A new law dampens coal-by-wire prospects.
A new bill signed into law by California Gov. Arnold Schwarzenegger last September, and which went into effect in January 2007, essentially prohibits California utilities from signing long-term contracts for power, including those from out of state, unless they emit less than 1,000 pounds of CO2/MWh of electricity produced.
While the law does not specifically bar coal-fired generation, the limit is set low enough to rule out all coal-power plants. A modern, highly efficient natural gas-fired plant barely would qualify.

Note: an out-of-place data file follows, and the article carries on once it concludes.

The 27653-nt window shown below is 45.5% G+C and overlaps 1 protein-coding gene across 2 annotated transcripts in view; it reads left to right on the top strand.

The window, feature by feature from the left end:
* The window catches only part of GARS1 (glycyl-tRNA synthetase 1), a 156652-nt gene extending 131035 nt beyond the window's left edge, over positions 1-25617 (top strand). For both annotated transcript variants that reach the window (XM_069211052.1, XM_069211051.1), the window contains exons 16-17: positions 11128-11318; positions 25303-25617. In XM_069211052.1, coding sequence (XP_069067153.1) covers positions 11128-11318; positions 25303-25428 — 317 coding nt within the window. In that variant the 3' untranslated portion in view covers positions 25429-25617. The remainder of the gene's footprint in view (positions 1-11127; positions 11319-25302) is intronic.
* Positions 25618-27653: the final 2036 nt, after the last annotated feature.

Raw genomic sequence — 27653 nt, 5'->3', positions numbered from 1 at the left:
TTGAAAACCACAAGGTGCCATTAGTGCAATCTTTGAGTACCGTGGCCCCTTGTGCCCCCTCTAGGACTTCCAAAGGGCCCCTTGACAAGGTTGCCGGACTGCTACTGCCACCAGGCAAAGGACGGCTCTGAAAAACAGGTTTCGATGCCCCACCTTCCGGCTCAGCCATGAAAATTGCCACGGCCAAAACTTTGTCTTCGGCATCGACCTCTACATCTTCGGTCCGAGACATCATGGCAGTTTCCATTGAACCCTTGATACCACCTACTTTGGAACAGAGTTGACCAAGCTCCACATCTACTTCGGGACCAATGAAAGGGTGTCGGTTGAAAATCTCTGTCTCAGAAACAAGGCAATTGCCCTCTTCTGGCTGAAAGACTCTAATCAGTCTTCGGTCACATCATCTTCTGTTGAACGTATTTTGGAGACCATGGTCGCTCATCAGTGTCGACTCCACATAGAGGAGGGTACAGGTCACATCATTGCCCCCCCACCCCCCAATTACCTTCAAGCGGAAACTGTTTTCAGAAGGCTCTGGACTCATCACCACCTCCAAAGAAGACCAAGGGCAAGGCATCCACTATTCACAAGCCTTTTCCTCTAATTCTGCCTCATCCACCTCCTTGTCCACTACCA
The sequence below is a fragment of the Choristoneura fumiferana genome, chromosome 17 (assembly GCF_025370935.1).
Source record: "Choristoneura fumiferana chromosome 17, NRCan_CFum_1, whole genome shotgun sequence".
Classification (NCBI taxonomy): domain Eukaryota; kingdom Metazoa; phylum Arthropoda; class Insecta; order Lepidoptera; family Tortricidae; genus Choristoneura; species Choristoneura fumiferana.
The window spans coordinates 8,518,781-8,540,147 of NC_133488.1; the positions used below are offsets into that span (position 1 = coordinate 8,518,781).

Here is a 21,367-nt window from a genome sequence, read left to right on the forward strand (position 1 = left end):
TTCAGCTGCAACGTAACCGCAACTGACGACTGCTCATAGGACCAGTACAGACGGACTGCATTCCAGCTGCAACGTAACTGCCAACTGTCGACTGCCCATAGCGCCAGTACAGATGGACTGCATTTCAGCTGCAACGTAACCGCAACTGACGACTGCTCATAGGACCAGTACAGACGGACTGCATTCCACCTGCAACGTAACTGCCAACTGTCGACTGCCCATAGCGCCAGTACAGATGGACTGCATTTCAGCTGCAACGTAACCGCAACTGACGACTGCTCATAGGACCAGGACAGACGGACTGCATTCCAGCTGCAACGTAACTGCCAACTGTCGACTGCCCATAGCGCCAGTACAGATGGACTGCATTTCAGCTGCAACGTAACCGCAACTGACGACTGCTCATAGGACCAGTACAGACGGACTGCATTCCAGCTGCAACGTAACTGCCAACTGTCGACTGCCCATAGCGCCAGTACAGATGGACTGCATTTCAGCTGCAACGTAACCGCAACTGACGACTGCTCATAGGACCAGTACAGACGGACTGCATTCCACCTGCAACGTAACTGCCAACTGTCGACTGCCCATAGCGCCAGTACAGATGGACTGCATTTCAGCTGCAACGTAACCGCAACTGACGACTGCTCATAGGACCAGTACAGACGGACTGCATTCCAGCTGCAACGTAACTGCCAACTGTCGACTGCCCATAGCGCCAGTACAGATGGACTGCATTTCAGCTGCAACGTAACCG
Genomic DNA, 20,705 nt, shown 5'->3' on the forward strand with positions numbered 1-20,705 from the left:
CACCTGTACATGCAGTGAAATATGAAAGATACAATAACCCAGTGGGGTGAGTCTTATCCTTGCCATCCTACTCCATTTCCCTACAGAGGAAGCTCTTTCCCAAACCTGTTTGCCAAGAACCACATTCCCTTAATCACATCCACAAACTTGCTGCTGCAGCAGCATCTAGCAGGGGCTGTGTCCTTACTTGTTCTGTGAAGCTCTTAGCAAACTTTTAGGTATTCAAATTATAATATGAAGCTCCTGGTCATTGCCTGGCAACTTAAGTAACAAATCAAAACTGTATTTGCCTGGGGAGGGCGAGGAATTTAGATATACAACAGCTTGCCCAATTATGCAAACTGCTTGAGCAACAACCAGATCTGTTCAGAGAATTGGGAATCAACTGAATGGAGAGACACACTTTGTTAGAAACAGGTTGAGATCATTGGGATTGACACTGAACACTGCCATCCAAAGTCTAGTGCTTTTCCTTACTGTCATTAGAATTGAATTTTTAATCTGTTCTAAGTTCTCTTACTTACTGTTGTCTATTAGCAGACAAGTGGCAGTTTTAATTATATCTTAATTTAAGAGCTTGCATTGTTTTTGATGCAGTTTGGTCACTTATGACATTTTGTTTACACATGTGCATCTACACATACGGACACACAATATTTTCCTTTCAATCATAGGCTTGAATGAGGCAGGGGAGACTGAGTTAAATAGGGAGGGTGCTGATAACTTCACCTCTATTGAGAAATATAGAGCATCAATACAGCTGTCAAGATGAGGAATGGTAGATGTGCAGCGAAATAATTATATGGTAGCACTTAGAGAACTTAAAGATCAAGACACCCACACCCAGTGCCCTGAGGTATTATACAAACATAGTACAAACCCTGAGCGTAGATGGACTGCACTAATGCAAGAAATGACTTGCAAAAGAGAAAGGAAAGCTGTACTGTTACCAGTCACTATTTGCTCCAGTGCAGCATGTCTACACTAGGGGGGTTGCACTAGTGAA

For many years, California has had it good. The state gets roughly 20 percent of its electrical energy from out-of-state coal without the environmental degradation associated with coal-burning power plants. This unwritten and unacknowledged policy, sometimes referred to as coal-by-wire, has served it well—offering cheap power without local pollution. But all good things eventually come to an end, and so it seems for the undeclared coal-by-wire policy.